Similarly compelling is Paolo’s narration of the voyage to Venice. Voragine explains and Paolo illustrates how, “one night when the ships were scudding before a high wind and the seamen, shaken by the violence of the storm…had no idea where they were headed, Saint Mark appeared to a monk who was guarding his body and said: ‘Tell them to lower the sails quickly, because they are not far from land!’ The sails came down, and at dawn all saw that they were lying close to an island”. The swelling sails and flying banner suggest the gale winds of the storm that would have led the ship onto the rocks. Paolo exploits the forms and oscillating patterns of black and white of these fabrics to underline the sense of drama, thus animating his beautiful but static model, the Pala d’oro enamel. A sailor clings to the casket that contains the saint’s body, either to hold himself steady or to see that it does not fall overboard. Paolo opens the chest slightly to show us its precious contents. In contrast to his representation of the saint’s body, he specifies the supernatural and visional character of the Mark who appears at the helm, with rays of golden light emanating from his figure and a mantle modeled with gold striations (such as are used for the Christ in a preceding episode).
The Venetians had interred Saint Mark’s body in a column of his church, as Voragine recounts. It seems most likely that the relics were destroyed during the subsequent reconstruction of the Basilica, but this would have been an unacceptable admission for the official historiography of the Venetian Republic. Voragine repeats the explanation concocted by the Venetians themselves, a literary topos of hagiography. Voragine tells us that few people knew where the saint’s relics had been concealed, and when all those individuals had died, “there was no one who…could give any clue as to their whereabouts. This caused much lamentation in the church. A feeling of desolation spread among the faithful, and a cloud of grief hung over all…” Saint Mark intervened once again, and “in full sight and to the wonderment of all, the stones bounced out of the column and the casket that hid the saint’s body was visible”. To make matters explicit, Paolo shows us the Basilica itself, not a literal portrait but an epitome of its primary characteristics: a golden dome, round arches on slender columns, and the paneling of the semi-precious stones, porphyry and serpentine. Among the witnesses, we recognize the Doge, who must be Ordelaffo Falier, because the rediscovery of the saint’s body occurred during his dogate (1102-1118). Even though the ducal vestments had changed only slightly between Falier’s time and Dandolo’s, they had nonetheless changed somewhat, and the Doge of the altarpiece is gowned according to more recent precepts of ducal fashion, including the ermine mantle, the so-called bavero. Falier never wore such a mantle, but his successor and the patron of the Pala, Andrea Dandolo, did, as we see in the figure of the Doge in the altarpiece. The Doge in the altarpiece is presumably a portrait of Andrea Dandolo cast in the historical role of his predecessor.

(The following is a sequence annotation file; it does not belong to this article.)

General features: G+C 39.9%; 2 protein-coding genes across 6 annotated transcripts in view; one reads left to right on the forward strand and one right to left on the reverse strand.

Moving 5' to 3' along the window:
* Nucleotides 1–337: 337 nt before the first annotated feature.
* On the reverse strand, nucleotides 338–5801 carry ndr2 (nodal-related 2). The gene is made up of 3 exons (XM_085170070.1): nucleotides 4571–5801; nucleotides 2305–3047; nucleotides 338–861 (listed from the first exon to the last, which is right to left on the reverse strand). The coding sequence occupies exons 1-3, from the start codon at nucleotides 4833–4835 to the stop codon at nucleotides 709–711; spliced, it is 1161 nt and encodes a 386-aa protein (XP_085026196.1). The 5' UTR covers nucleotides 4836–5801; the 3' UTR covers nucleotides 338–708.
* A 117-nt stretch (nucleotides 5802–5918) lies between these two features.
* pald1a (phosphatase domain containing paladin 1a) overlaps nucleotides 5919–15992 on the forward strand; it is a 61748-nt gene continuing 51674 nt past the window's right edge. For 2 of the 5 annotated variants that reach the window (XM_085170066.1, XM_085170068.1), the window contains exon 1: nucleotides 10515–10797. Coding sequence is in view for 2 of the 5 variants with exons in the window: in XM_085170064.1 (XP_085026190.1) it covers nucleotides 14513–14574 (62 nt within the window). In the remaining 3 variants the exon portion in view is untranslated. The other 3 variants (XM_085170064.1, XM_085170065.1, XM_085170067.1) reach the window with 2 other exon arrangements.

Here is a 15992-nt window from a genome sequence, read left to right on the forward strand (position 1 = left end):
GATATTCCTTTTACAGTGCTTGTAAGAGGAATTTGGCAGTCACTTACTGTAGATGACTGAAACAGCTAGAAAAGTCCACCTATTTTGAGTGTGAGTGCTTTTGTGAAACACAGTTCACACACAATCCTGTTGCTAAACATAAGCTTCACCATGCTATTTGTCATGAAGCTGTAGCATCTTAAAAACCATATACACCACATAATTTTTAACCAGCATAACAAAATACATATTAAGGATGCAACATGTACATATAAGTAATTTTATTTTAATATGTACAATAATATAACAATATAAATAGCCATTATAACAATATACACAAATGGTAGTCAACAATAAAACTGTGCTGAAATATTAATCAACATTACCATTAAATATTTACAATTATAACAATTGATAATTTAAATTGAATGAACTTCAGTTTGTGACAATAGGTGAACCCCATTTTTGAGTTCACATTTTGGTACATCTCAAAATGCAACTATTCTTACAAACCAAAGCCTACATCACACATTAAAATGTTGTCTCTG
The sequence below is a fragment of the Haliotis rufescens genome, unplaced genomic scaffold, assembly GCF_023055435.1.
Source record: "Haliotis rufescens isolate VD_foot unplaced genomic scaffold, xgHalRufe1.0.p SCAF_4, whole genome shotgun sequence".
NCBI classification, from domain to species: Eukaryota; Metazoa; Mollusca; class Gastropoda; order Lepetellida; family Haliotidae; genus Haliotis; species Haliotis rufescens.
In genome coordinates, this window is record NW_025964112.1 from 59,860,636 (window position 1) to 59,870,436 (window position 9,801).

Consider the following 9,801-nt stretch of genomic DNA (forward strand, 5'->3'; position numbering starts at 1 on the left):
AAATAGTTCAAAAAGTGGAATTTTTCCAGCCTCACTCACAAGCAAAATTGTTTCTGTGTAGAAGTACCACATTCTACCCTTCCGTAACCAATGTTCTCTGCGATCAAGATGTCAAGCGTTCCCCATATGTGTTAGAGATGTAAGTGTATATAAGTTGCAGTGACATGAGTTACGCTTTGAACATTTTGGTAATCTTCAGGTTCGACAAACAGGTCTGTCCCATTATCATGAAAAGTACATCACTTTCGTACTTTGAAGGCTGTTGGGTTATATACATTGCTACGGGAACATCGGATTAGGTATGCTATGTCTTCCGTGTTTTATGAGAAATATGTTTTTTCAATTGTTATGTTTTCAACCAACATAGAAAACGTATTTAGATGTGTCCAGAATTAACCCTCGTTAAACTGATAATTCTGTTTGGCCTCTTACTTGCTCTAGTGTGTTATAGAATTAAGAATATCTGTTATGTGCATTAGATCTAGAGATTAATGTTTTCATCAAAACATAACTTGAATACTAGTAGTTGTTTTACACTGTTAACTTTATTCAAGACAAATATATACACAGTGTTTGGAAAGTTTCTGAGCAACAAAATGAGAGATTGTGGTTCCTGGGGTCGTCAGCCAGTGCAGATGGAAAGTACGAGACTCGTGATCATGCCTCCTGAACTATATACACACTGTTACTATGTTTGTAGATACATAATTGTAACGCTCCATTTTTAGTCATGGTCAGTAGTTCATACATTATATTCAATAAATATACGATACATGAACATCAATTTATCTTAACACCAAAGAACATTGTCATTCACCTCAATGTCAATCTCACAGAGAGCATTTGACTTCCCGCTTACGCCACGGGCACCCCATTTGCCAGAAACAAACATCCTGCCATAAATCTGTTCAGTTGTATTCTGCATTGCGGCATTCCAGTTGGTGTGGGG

The final chapter of the Pala feriale shows us hopeful pilgrims gathered at the saint’s tomb, which is represented as a sarcophagus beneath a baldachino or canopy, recalling the high altar of San Marco itself. Among the pilgrims, at least one figure is characterized as a prisoner, while others are shown as cripples, possessed, and other tormented souls – recalling the traditional assortment of pilgrims in medieval scenes of the faithful at saints’ tombs. One elegant figure stands apart from the others, however, seeming more a witness than a supplicant. Perhaps he too may have a specific identity. Alternately, it may be that Paolo da Venezia intended only to suggest that the saint’s intermediation is not limited to the unfortunate. Such reassurance might have seemed particularly appropriate in the ducal Basilica of an oligarchy. In any case, the faithful pilgrims at the tomb bear witness to the fact that Saint Mark is truly here, and that he continues to intervene for his people.